But due to the negative comments that came from the floor, the bill was withdrawn for us to go back and do our consultations. The Senate has put back that provision. But we still need to go back to the Lower House to have it passed,” said then Senator Howard-Taylor.


Regardless of her efforts and mobilization, the bill was barely passed last year by the House of Representatives, which demanded that the women remove the FGC component from the bill, on grounds that Liberia cannot depart from its heritage of culture and traditions.  


“We recognize the fact that the outgoing President has power to issue an Executive Order on the Domestic Violence Bill, but as we celebrate the small victory, we want to recognize the silence survivors of FGM over the last 12 years and those, who did advocacy on FGM because just a stroke from the pen before today, could have helped many of not being circumcised,” said Feminist Korto Williams.


“I think this is a slow victory that the President could have done since 2009 during the resolution to end violence against women, when Liberia was asked to criminalize FGM, but not during the very last days of her presidency. Is it because she told the lawmakers to pass those late bills and they did not do it, so she is getting back at them by issuing an Executive Order thinking it will make us happy with her and angry with the lawmakers? It is also a risky situation for the CDC-led administration, because it is like she has now squeezed Vice President-elect Howard Taylor to the wall to go against her traditional people, which she won’t do,” said Mrs. Williams.


According to the UN Resolution 1325 on Ending Violence Against Women, it calls on member countries to ban FGM as violence against women.


“Welcoming the initiative taken by the Secretary-General on February 2, 2008, to launch a multi-year campaign to end violence against women, Recognizing that female genital mutilation violates, and impairs or nullifies the enjoyment of the human rights of women and girls, Recognizing also that female genital mutilation is an irreparable, irreversible abuse that affects one hundred to one hundred and forty million women and girls alive today, and that each year a further three million girls are at risk of undergoing the procedure, Reaffirming that harmful traditional or customary practices, including female genital mutilation, constitute a serious threat to the health of women and girls, including their psychological, sexual and reproductive health, which can increase their vulnerability to HIV and may have adverse obstetric and prenatal outcomes as well as fatal consequences, and that the abandonment of this harmful practice can be achieved only as a result of a comprehensive movement that involves all public and private stakeholders in society.”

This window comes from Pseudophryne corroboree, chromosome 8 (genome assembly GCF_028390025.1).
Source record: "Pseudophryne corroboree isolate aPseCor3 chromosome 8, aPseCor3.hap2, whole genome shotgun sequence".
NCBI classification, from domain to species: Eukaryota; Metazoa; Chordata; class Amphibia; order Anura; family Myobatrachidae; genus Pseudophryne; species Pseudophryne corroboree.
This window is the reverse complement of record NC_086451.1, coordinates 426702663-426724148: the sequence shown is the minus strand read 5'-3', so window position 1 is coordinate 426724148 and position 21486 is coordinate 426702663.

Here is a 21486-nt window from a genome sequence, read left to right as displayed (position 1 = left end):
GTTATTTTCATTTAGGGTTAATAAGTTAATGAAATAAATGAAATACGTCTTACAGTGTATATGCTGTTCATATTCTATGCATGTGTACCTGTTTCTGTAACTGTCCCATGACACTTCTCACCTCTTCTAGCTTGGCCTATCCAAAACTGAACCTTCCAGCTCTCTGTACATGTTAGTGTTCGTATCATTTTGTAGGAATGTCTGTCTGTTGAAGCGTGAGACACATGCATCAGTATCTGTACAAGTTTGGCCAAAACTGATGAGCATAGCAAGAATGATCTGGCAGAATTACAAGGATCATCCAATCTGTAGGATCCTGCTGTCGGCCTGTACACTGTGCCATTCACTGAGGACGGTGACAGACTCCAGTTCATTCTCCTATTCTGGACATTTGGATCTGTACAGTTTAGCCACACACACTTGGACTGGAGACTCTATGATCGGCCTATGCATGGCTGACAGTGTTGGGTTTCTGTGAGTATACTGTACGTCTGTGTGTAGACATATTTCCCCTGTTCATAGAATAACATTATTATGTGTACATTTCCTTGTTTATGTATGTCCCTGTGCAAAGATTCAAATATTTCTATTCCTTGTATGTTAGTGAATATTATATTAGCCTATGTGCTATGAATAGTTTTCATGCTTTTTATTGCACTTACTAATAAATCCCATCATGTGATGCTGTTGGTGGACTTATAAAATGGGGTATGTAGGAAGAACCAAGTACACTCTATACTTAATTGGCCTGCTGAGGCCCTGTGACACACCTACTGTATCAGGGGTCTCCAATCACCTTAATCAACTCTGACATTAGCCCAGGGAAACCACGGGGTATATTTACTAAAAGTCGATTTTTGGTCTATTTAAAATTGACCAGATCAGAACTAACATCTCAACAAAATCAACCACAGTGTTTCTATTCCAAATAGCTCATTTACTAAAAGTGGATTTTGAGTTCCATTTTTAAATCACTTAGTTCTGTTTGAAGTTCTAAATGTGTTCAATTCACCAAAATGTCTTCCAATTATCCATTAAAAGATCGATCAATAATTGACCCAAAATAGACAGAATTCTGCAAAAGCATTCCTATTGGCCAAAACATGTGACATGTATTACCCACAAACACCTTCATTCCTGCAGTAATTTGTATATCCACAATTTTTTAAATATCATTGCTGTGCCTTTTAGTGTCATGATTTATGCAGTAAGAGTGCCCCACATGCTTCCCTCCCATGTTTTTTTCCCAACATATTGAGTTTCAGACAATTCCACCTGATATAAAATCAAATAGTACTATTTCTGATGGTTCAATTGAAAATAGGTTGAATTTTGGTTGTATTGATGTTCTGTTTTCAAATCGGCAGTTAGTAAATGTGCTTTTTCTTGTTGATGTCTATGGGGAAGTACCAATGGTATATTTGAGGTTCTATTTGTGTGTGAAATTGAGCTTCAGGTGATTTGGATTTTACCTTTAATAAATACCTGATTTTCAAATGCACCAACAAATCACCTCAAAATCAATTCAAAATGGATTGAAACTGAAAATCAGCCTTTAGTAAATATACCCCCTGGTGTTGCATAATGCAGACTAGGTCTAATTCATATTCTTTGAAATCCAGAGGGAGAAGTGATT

“Recognizing that negative discriminatory stereotypical attitudes and behaviors have direct implications for the status and treatment of girls and that such negative stereotypes impede the implementation of legislative and normative frame works that guarantee gender equality and prohibit discrimination on the basis of sex, Welcoming the report of the Secretary-General on ending female genital mutilation, and the recommendations contained therein.”

Source: Frontpage Africa